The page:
Just really honing in and fine tuning the one thing that I really loved to make and that I was actually known. And by putting my focus on that, it really allowed my business to flourish even more. So that’s kind of what I mean between like working smarter, working harder. You gotta do both.

Like you can’t cut out hard work, but when you work smart, the hard work gets funner and it doesn’t feel quite as draining and quite as heavy.

[00:22:37] David Crabill: Yeah, I mean, I definitely have noticed that you’ve niched way, way down in your business, and that’s huge regarding the production schedule. I mean, it sounds like a really good idea, right? Like, oh, you know, just don’t procrastinate and just get on top of your work, just do the dishes ahead of time.

Like, that’s, that’s a nice idea. But like when you’re a stay-at-home parent of young kids, right? Like life gets in the way, right all the time and. Be moms out there, they’re going, I don’t have any time for myself. Like how did you find the time to work smarter and prioritize the business?

[00:23:15] Brette Hawks: Well to anyone thinking that out there, how much time did you spend on Instagram today would be my response because I bet you, you spent enough time that you could have done what you needed to do. And it’s like some tough love, but you have to be a good boss to yourself and you have to like analyze your day.

Like there’s time, you’re spending time in different places and a lot of it sometimes is wasted. And I totally get that as a mom, that sometimes you need a breather. I mean, one thing that helped me enjoy some of those processes was finding podcasts that I loved and then I looked forward to doing those nitty gritty work things because I had my podcast in one ear.

I’ve got my baby on my leg. I guess I’m doing these dishes, but I’m like, I’m gonna get these done because I have already learned I’m gonna suffer for it later. And I’m doing my future self a favor. I’m like loving myself enough and taking care of myself enough that I will take those 10 minutes, I would’ve scrolled Instagram and I put them into working on my business the way that I need to.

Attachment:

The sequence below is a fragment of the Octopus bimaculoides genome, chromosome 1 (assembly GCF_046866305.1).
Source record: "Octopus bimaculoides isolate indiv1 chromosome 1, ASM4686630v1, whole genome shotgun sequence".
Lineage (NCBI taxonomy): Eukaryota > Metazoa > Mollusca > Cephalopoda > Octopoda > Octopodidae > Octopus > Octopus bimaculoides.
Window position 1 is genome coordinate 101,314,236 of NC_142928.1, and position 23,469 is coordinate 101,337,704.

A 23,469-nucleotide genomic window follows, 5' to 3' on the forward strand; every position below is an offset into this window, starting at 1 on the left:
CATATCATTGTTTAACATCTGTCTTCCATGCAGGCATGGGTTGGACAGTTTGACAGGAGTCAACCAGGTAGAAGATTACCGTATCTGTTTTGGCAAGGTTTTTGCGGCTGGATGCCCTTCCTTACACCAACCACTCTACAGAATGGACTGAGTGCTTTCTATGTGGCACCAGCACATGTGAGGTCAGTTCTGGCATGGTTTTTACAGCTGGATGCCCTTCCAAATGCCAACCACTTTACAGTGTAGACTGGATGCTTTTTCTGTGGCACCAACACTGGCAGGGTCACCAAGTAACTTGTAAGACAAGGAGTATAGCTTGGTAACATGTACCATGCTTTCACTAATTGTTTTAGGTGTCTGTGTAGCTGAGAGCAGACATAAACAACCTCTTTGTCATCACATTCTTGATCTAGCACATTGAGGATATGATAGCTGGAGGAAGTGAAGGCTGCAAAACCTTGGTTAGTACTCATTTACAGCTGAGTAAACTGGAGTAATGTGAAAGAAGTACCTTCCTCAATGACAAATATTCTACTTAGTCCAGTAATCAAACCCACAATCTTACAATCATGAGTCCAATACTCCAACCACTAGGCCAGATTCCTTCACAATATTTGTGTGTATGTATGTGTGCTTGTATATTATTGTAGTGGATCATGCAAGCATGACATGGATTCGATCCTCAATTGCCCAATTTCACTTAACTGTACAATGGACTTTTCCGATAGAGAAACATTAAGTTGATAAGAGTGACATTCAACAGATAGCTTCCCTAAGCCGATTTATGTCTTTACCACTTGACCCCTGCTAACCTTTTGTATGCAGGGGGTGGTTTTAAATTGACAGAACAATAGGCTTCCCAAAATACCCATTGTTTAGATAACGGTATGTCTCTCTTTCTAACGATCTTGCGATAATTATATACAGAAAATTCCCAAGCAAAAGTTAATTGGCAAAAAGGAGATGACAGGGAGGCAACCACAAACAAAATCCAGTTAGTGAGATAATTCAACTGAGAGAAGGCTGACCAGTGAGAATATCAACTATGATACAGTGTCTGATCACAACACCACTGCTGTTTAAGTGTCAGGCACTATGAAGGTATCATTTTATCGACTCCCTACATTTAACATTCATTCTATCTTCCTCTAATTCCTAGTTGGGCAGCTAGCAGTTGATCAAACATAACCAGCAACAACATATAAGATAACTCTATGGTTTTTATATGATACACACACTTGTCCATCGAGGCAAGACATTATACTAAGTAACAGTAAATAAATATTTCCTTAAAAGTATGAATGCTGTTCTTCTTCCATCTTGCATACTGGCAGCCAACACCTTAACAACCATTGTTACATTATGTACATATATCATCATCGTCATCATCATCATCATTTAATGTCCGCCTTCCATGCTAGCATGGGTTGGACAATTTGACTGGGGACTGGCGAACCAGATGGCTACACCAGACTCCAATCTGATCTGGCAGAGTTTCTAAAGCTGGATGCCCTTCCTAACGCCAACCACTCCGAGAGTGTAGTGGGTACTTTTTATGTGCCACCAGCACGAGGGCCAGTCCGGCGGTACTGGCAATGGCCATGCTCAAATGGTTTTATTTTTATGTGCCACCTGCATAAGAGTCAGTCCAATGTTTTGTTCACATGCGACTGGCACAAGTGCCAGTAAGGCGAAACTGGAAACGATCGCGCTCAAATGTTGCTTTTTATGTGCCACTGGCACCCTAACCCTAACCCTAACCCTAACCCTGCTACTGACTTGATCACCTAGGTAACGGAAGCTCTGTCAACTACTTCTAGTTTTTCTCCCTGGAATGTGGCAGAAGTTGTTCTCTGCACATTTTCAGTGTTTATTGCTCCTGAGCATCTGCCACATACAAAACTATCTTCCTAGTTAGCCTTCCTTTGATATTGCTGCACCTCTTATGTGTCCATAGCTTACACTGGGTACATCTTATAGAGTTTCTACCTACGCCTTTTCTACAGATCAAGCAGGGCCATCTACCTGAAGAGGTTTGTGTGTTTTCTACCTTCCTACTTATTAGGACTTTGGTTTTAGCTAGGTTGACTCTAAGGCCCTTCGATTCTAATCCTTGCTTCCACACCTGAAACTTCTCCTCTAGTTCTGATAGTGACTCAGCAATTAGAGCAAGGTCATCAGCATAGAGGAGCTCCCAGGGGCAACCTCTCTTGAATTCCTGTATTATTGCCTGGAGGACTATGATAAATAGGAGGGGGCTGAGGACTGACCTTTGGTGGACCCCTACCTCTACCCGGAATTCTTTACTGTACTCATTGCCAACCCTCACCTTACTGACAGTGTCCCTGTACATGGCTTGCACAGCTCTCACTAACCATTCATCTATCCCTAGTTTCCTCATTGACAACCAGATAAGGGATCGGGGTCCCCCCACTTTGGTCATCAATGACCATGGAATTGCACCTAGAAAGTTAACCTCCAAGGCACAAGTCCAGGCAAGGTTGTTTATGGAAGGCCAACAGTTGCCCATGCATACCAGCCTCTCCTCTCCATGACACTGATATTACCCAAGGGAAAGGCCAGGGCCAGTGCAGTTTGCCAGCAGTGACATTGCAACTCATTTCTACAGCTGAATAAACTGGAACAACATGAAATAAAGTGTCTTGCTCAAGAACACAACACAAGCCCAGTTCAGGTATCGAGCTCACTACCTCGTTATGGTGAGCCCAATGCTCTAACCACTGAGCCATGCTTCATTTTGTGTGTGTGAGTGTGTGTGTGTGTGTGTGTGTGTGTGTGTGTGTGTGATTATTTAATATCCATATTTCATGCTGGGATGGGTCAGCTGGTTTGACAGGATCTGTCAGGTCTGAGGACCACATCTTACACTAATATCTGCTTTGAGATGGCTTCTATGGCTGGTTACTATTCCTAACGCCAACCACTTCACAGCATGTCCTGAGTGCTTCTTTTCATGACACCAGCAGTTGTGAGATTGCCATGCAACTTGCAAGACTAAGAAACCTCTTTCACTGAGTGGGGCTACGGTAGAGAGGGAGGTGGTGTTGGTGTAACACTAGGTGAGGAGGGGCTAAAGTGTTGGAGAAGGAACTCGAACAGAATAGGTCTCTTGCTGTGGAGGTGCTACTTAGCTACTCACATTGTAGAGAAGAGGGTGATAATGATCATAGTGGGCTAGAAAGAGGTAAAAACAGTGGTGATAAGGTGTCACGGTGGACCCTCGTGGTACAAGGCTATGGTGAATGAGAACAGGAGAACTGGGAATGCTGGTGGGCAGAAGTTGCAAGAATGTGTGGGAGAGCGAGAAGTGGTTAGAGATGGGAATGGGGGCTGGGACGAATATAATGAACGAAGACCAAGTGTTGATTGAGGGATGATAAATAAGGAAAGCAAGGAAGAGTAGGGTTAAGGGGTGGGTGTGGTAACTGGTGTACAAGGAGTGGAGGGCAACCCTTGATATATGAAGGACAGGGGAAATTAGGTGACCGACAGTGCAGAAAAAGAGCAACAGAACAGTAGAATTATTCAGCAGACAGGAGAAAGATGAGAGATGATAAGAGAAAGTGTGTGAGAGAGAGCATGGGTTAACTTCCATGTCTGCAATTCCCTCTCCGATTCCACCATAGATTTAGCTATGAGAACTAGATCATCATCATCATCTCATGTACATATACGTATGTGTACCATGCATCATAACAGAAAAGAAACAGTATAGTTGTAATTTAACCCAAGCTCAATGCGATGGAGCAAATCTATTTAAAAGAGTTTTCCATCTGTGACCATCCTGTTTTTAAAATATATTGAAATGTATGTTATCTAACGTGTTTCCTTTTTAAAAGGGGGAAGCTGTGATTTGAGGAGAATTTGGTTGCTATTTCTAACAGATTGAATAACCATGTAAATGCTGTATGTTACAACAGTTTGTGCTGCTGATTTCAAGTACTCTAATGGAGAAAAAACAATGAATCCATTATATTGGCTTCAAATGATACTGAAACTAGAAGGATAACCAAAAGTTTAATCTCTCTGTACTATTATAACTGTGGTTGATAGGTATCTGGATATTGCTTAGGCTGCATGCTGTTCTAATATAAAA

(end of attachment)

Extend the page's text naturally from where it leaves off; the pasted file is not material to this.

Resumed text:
And. . There’s times where, you know, you take a break and that’s totally fine. When I had my baby, so I worked, I was pregnant and I worked up until about my third trimester and then I took everything off and I didn’t take any orders for like nine months after that,

and that break was awesome and it was the time I needed to, gosh, really work on my own mental, physical health to be there for my kids to get into this new groove. And so lock out some time each month, like, book yourself for yourself. You know, give yourself a weekend where you don’t take anything so that you can have a breather.

a lot of the reason our businesses. Seem to like fail or not do as well as we want them to is because we get in our own way and we don’t take care of ourselves. We run ourselves into the ground.

I think you have to set boundaries. I know you have to set boundaries. You have to write them down. Like what are your operating rules of business? what are your, policies for yourself? Set yourself some breaks and be a good boss to yourself. And you can find the time. There is this infinite amount of time during your day in reality, and you get to choose how to spend it.

And I feel like when we act like, oh, but I don’t, and I can’t, and it’s like, we play the victim. We play this victim who’s just drug around by the day, and you have to dig deep and find it a way in yourself to just, prioritize and be kind to yourself buckle down and do the work when you have to do it.

[00:25:54] David Crabill: I think part of the prioritization comes from like understanding where your priorities actually are, right? Like with a, you know, what, two year old and a newborn, like, it’d be very easy to say, you know what, this is not the right season of my life to be focusing on a business, but you’ve got the baby on your hip and you’re doing.

Like what is it that drives you in this business? Like why do you need to do it now and like why is it so important for you? Is it just the income or is it something more?